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What happens during a resting and exercise radionuclide angiogram (RNA)?

A resting and exercise radionuclide angiogram (RNA) -- a type of nuclear medicine procedure that evaluates the heart's chambers in motion -- may be performed on an outpatient basis or as part of your stay in a hospital. Procedures may vary depending on your condition and your physician's practices. Generally, a resting and exercise RNA follows this process:
  1. You will be asked to remove any jewelry or other objects that may interfere with the procedure.
  2. If you are asked to remove clothing, you will be given a gown to wear.
  3. An intravenous (IV) line will be started in your hand or arm.
  4. You will be connected to an electrocardiogram (ECG) machine with electrodes (leads) and a blood pressure cuff will be attached to your arm.
  5. You will lie flat on a table in the procedure room.
  6. The radionuclide will be injected into the vein to "tag" the red blood cells. Alternatively, a small amount of blood will be withdrawn from your vein so that it may be tagged with the radionuclide. The radionuclide will be added to the blood and will be absorbed into the red blood cells.
  7. During the procedure, it will be very important for you to lie as still as possible, as any movement can adversely affect the quality of the scan.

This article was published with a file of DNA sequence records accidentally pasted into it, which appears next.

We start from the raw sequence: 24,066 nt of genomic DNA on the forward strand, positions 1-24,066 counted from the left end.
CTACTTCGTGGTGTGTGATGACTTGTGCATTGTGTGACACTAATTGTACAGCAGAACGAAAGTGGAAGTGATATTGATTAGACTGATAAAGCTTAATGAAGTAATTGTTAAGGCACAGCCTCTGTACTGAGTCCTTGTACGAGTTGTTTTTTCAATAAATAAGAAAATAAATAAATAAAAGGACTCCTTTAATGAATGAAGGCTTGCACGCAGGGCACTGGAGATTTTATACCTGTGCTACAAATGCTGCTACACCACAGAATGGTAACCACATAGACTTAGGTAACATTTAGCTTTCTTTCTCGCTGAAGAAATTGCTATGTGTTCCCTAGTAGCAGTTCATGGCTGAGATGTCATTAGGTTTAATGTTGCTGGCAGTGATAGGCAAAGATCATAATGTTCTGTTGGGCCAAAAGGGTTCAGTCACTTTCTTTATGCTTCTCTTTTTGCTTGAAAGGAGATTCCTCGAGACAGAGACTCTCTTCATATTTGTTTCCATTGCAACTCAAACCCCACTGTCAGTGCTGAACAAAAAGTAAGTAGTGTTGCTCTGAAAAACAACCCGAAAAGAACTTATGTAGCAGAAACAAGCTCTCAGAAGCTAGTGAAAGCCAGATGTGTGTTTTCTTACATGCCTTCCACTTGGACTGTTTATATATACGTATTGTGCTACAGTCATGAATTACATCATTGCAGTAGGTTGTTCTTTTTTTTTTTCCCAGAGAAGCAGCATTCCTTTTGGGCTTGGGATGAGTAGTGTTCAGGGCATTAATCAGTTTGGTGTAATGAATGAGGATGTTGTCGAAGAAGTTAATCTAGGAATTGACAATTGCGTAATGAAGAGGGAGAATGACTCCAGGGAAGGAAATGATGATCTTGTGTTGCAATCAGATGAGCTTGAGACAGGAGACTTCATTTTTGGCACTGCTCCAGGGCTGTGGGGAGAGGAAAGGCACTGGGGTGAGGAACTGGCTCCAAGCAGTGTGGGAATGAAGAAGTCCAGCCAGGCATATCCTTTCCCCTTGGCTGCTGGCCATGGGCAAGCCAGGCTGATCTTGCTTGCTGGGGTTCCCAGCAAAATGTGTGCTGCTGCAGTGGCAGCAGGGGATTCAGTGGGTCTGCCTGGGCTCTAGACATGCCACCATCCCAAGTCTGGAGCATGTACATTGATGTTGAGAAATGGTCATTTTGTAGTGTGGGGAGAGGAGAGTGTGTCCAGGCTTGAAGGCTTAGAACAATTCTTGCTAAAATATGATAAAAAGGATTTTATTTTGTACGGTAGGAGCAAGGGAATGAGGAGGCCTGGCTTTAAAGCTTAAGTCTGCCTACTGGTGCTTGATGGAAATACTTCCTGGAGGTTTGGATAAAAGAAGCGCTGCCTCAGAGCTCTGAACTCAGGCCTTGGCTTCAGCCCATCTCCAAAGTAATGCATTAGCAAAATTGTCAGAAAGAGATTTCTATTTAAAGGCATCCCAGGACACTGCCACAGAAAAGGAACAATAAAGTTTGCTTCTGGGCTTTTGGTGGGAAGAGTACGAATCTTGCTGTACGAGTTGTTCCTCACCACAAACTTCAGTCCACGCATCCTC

8. The gamma camera will be positioned over you as you lie on the table.
  9. The gamma camera will obtain images of the heart as it pumps the blood through your body.
  10. You may be asked to change positions during the test; however, once you have changed position, you will need to lie still without talking.
  11. After the resting scan has been completed, you will be asked to exercise on the treadmill or stationary bicycle. If you notice any discomfort, such as chest pain, dizziness, headache, shortness of breath, or extreme fatigue while exercising, you should let the technologist or physician know.
  12. Once all the heart images have been obtained, your vital signs (heart rate, blood pressure, and respiration rate) will be monitored for a period of time.
  13. The IV line will be discontinued, and you will most likely be allowed to leave, unless your physician instructs you differently.

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Important: This content reflects information from various individuals and organizations and may offer alternative or opposing points of view. It should not be used for medical advice, diagnosis or treatment. As always, you should consult with your healthcare provider about your specific health needs.